Foundations of Political Economy: Some Early Tudor Views on State and Society

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University of California Press, 02.05.1994 - 332 Seiten
Conventional wisdom claims that the seventeenth century gave birth to the material and ideological forces that culminated in the Industrial Revolution and the rise of capitalism. Not true, according to Neal Wood, who argues that much earlier reformers—Dudley, Starkey, Brinklow, Latimer, Crowley, Becon, Lever, and Thomas Smith, as well as the better-known More and Fortescue—laid the groundwork by fashioning an economic conception of the state in response to social, economic and political conditions of England. Wood's innovative study of these early Tudor thinkers, who upheld the status quo yet condemned widespread poverty and suffering, will interest historians, political scientists, and social and political theorists.
 

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Inhalt

INTRODUCTION THE REFORMERS
1
EARLY SIXTEENTHCENTURY ENGLAND
7
The English State
9
Emergent Capitalism
14
Specter of Rebellion
21
The Cultural Milieu
24
TOWARD AN ECONOMIC CONCEPTION OF THE STATE
30
Signs of a Change
31
Political Terminology
127
Ideal of the State
131
Economic and Social Shortcomings and Their Remedy
138
Reform of English Government and Ruling Classes
144
SOCIAL PROTEST AND CHRISTIAN RENEWAL THE COMMONWEALTHMEN
155
The Impassioned Pleading of Henry Brinklow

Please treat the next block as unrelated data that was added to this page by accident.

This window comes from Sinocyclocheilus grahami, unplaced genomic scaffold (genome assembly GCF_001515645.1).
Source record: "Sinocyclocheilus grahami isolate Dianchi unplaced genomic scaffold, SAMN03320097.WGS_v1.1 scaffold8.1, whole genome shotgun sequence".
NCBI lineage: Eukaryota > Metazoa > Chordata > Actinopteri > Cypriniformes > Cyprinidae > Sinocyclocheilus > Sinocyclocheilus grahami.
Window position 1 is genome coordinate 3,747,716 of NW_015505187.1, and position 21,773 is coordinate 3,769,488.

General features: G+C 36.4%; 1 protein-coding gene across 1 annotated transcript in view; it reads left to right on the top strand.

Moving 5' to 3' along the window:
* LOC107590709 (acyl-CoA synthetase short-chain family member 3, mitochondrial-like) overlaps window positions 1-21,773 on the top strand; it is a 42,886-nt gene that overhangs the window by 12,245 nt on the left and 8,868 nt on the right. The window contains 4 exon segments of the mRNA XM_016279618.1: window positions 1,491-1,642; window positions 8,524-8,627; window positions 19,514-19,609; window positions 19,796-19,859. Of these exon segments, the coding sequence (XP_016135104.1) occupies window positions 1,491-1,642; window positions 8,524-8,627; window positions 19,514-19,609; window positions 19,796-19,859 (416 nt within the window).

156
Profile of the Commonwealthmen
160
Their Social Ideology
165

Nature of the Economic Emphasis
34
FORERUNNER OF THE REFORMERS SIR JOHN FORTESCUE
44
Vocabulary of Politics
48
Purpose of the State
53
Economic Consequences of English and French Government
57
Political Economy of Kingship
64
FIRST OF THE REFORMERS SIR EDMUND DUDLEY
70
Meaning of Tree of Commonwealth
74
Political Sociology of the Common Interest
80
THE ENLIGHTENED CONSERVATIVE SIR THOMAS MORE
90
Idea of the State in Utopia
97
English Economic and Social Problems
104
Structure of the Utopian State
108
Meritocratic Rule under a Mixed Constitution
115
A LIFE OF DIGNITY IN THE TRUE COMMYN WELE THOMAS STARKEY
124
Catalog of Grievances
171
Causes and Culprits
177
The Good and Just Commonwealth
186
SIR THOMAS SMITHS NEW MORAL PHILOSOPHY
191
Theory of the State in the Republica
194
The Discourse and Its Notion of Human Nature
203
A Concept of the Economy?
211
Economic Problems and Their Resolution
217
Diversity of Religious Opinion
228
A Harbinger of Modernity?
232
CONCLUSION
236
Notes
251
Index
303
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Über den Autor (1994)

Neal Wood is Professor Emeritus of Political Science at York University, Toronto. His books include Cicero's Social and Political Thought (1988), John Locke and Agrarian Capitalism (1984), and The Politics of Locke's Philosophy (1983), all published by California.

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